Monday, July 30, 2007

Toxic Golf Courses

(Sorry if you like golf)

Man Fertility and I were just in Arizona, where it was so hot (our car thermometer said 125 degrees at one point) that we actually so wilted cacti. Yet, we also so tons of lush, rolling grassy golf courses (with fountains). But, just like when my mom and I got twin "allergic" reactions at a florist, something about the grass made me feel a bit funny. Could it have been the pesticides?

Among the big winners in Bush's proposed rollback of pesticide restrictions? The politically untouchable golf industry, where dangerous chemicals are par for the course AND bad for the ozone layer:

By Jake Tapper

January 31, 2003 | Methyl bromide gas is some pretty nasty stuff.

The toxic pesticide has a habit of affecting non-target organisms as well as the pests it seeks. Human exposure to too much of it can lead to death, respiratory failure, central nervous failure and permanent disabilities; pregnant women exposed to it risk fetal defects. And, according to the Environmental Protection Agency, "methyl bromide contributes significantly to the destruction of earth's stratospheric ozone layer" and for that reason, on Nov. 28, 2000, the U.S. government agreed to a 70 percent reduction of its use this year, with a complete ban to kick in by 2005.

The Bush administration, however, is considering applications for 56 exemptions from this ban and, according to press reports, is planning to grant many of these industries their wish...

One might be inclined to feel some sympathy for the Virginia Tomato Growers, the Sweet Potato Council of California or the Rice Millers' Association. They feed us. But golfers? Specifically, in its application (click here for a PDF copy; requires Adobe Acrobat) the Golf Course Superintendents Association of America wants EPA Administrator Christie Todd Whitman to allow its members to use, from 2005-2007, 734,400 pounds of a chemical so toxic and environmentally damaging it will be banned nearly everywhere else. This exemption is sought so the courses can continue to look pretty.

"Methyl bromide is used on golf courses when they resurface greens," explains GCSAA spokesman Jeff Bollig. "Greens are covered with a tarp sort-of material and they shoot the gas in -- it kills the existing grass so it can be replaced with a better strain."

And the EPA, according to some reports, appears inclined to grant the golf association its wish. Naturally, the environmental community is up in arms. "We don't think that methyl bromide should have a place on the farm, let alone the fairway," says Allen Mattison, spokesman for the national Sierra Club. "There is certainly a better solution than a substance that depletes the ozone layer and causes irreversible environmental harm."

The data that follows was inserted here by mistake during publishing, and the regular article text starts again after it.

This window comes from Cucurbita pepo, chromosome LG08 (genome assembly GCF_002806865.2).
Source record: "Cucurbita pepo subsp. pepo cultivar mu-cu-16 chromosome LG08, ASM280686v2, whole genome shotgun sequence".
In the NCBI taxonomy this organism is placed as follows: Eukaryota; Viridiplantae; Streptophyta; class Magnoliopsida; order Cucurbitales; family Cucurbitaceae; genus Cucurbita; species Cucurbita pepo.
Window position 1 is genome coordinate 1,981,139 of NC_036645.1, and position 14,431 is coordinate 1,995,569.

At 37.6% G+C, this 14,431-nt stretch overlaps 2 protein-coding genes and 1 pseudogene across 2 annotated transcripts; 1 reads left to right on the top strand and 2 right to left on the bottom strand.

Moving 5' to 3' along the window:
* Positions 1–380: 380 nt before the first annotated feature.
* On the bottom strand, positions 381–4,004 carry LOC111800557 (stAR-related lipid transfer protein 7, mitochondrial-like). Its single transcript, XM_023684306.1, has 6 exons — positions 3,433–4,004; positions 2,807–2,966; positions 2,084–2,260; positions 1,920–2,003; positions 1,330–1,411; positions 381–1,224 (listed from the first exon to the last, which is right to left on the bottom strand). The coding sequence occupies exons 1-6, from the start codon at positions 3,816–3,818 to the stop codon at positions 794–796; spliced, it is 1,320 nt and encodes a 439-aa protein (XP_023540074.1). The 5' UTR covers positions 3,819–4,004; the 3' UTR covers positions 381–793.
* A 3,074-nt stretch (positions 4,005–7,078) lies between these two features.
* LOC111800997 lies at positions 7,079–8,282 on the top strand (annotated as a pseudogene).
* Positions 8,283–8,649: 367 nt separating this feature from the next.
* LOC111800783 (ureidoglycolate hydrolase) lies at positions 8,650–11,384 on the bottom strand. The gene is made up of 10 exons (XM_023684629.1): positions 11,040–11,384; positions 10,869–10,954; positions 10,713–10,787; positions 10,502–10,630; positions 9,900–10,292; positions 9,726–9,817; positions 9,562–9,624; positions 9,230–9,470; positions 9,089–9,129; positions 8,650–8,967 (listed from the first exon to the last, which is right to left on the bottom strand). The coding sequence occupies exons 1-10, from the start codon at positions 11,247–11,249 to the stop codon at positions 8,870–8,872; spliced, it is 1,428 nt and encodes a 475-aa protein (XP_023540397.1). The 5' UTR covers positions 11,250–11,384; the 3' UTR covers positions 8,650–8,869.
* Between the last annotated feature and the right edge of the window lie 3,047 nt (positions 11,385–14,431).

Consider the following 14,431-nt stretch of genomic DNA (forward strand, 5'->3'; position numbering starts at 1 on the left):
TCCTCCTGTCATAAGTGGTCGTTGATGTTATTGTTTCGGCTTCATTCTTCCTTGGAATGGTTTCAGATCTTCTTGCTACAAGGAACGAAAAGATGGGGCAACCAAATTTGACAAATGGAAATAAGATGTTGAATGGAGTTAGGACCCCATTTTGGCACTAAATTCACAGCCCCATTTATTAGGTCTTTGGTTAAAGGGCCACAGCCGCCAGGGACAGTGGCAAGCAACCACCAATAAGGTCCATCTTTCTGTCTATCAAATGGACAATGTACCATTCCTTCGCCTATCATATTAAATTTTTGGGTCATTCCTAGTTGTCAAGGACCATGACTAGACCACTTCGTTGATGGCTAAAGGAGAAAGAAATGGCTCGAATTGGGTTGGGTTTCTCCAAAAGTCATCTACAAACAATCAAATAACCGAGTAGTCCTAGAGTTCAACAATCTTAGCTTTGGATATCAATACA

The Bush administration, however, has been able to slowly roll back a series of such restriction in the past few years, with little notice, or outrage, from the public at large.

read more here or just stay away from golf courses...


Anonymous said...

They should limit the use of those pesticide on golf courses.
I'm not sure if pesticide is really necessary in golf course which is mostly covered with grass.

Anonymous said...

Well, if they are using it to kill grass it must be acting as a herbicide as well.

My husband golfs but I won't let him take our kids with him even though they want to learn. It really bothers him that they use so many chemicals on the golf course. He worked at one for many years and always wanted to open a chemical-free (organic, if you will) golf course. It's possible but more work so they don't do it.

mrpaul said...

Great post. As for me and my family, we'll stick to miniature golf. No pesticides and a chance to win a free game on the last hole - what a deal!

GreenFertility said...

Yes, someone needs to start a line of organic golf courses!! Plus, the people who live near golf courses get penalized.

Anonymous said...

Golf course is certainly not a good place for kids. With all the pesticides they are using, it's better for parents to take their kids to those miniature golf, as mentioned by paul.

flyabuv said...

I don't golf, but I do live in Phoenix, AZ. I always wonder why the eff we have so many golf courses here! It really is such a waste of water. In a town that has a drought, golf courses should be the first to go. Golf courses should be only where grass grows beautifully, naturally!

Anonymous said...

Miniature golf is a different experience. But if families are bringing their children, why not? It better compared to the real golf course, considering this problem with pesticides that they are using.

Anonymous said...

I'm emailing this to my husband right away, who has been feeling the pressure to learn golf at work. Yeah, dontcha wish that all those businessmen could get the same joy with miniature golf! And funny, around where I live, the realtors always mark that as a plus if a property is near a golf course. However, growing up in Philadelphia, I do remember one golf course that I would always pass on my bike rides and it made me curious about the game. It was a public golf course! Not quite as pristine as the private ones I see on t.v. and in our neighborhood now, but how cool is that! I wonder if this Philly golf course was using pesticides. Yeah, I'd love to see a market for eco-golfing.


Anonymous said...

my family has a 27-hole executive golf course near ocean city, md. we are initiating organic systems, beginning with an entirely organic chipping green. i have been utilizing compost, and use garlic spray and cornmeal for pesticide/fungicide, as well as wood ash to refine the pH. it has been working surprisingly well, but i think golfers will need to be patient with 'less than perfect' turf to support organic golf initiatives.

GreenFertility said...

That's great! Send us a pic and I'll post on the blog--

Anonymous said...